An Overview of the Coastal Ocean Monitoring and Prediction System (COMPS)

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Conference Proceeding

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Florida is the United States' fourth most populous state, with 80% of the population living in a coastal county. Several storms have brought large, unpredicted flooding to Florida's West Coast. The coastal sea level response to tropical and extra-tropical storms results from wind forcing over the entire continental shelf. For example, during the March 1993 no-name "Storm of the Century", residents of West Florida's Pasco County experienced storm surge flooding of 6-9 feet along the coast in the early morning hours when most people were asleep. 8,009 units received some level of damage. 2,266 homes received minor damage, 5,506 received major damage and storm surge flooding destroyed 237 homes. In contrast, local response may actually be due to storm winds quite distant from the local area of concern; a case in point being Tropical Storm Josephine, a modest storm that nevertheless brought large, unpredicted flooding in the spatially distant Tampa Bay, Florida area. This overview briefly describes the University of South Florida/College of Marine Science's (USF/CMS) Coastal Ocean Monitoring and Prediction System (COMPS). COMPS operates along the Gulf of Mexico's west Florida coast and was implemented in 1997 as a State of Florida legislative initiative. Data and model products are disseminated in real-time to federal, state, and local emergency management officials by various means including the Internet (URL http://comps.marine.usf.edu). The COMPS overall program goal is to provide real-time data for emergency management use and to improve description and understanding of the relevant physical processes that control shelf circulation, hydrography, and coastal flooding caused by storm surges. COMPS provides an example of the practical value of university research.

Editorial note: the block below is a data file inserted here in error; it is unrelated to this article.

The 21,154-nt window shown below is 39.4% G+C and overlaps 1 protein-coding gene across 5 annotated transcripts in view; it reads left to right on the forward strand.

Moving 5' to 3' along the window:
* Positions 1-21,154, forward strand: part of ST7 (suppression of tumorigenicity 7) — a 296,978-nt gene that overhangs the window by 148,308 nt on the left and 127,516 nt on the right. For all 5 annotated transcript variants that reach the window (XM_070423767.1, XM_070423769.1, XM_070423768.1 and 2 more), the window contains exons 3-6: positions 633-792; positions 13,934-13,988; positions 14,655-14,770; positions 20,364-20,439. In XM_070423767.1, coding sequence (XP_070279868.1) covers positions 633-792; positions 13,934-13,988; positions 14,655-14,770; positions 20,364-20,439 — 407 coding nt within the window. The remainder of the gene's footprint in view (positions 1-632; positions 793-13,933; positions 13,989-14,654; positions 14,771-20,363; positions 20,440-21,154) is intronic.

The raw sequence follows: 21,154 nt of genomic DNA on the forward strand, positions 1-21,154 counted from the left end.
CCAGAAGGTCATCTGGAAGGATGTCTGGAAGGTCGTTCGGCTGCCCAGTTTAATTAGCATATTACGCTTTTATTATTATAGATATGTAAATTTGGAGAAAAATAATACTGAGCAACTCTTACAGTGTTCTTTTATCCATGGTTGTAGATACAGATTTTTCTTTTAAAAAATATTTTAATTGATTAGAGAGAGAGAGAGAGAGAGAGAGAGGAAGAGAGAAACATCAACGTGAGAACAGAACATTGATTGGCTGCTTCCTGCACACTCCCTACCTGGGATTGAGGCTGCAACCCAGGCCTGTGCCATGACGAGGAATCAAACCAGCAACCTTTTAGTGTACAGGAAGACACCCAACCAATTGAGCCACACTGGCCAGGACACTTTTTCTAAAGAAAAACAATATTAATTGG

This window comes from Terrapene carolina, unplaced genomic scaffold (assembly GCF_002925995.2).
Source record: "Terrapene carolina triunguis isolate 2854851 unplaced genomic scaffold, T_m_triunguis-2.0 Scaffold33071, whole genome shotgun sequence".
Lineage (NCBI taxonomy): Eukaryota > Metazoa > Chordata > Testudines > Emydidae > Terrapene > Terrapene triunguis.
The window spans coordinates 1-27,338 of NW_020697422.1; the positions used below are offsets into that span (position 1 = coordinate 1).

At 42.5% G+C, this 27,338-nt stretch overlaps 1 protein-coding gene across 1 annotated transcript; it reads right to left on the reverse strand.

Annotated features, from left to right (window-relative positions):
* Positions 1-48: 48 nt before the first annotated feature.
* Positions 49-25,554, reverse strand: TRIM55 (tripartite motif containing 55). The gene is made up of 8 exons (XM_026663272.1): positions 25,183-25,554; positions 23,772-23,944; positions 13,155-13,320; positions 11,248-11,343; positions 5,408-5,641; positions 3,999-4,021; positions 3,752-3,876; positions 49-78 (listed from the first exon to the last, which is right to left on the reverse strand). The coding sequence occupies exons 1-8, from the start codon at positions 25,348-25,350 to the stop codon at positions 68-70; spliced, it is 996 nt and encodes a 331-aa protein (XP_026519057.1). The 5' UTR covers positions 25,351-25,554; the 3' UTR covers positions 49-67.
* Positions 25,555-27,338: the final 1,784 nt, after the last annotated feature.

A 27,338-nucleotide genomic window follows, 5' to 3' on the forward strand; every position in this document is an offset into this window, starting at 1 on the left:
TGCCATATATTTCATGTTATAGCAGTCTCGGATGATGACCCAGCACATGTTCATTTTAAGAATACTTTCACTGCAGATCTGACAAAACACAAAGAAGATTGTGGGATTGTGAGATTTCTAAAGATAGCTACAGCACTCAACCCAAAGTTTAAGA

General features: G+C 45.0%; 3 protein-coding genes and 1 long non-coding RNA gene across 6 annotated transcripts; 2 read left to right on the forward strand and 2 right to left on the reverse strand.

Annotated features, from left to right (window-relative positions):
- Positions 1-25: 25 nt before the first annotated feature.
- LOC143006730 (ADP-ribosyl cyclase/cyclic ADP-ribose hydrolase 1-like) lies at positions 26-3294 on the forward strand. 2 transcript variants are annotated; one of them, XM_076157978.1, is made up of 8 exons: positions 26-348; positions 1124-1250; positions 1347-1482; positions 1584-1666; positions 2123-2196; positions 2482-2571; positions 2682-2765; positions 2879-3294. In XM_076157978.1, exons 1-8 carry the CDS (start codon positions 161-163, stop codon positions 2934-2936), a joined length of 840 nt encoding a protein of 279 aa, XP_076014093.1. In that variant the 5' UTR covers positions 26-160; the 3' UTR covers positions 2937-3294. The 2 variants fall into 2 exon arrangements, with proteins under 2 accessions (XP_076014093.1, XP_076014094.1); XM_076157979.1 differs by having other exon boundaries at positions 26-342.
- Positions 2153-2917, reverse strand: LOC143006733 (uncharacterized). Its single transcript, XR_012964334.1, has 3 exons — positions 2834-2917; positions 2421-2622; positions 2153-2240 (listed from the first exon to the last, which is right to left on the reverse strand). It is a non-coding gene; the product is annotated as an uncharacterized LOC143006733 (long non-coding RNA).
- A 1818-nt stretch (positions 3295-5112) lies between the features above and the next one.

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Presented at the Oceans'01 MTS/IEEE Conference on November 5-8, 2001 in Honolulu, HI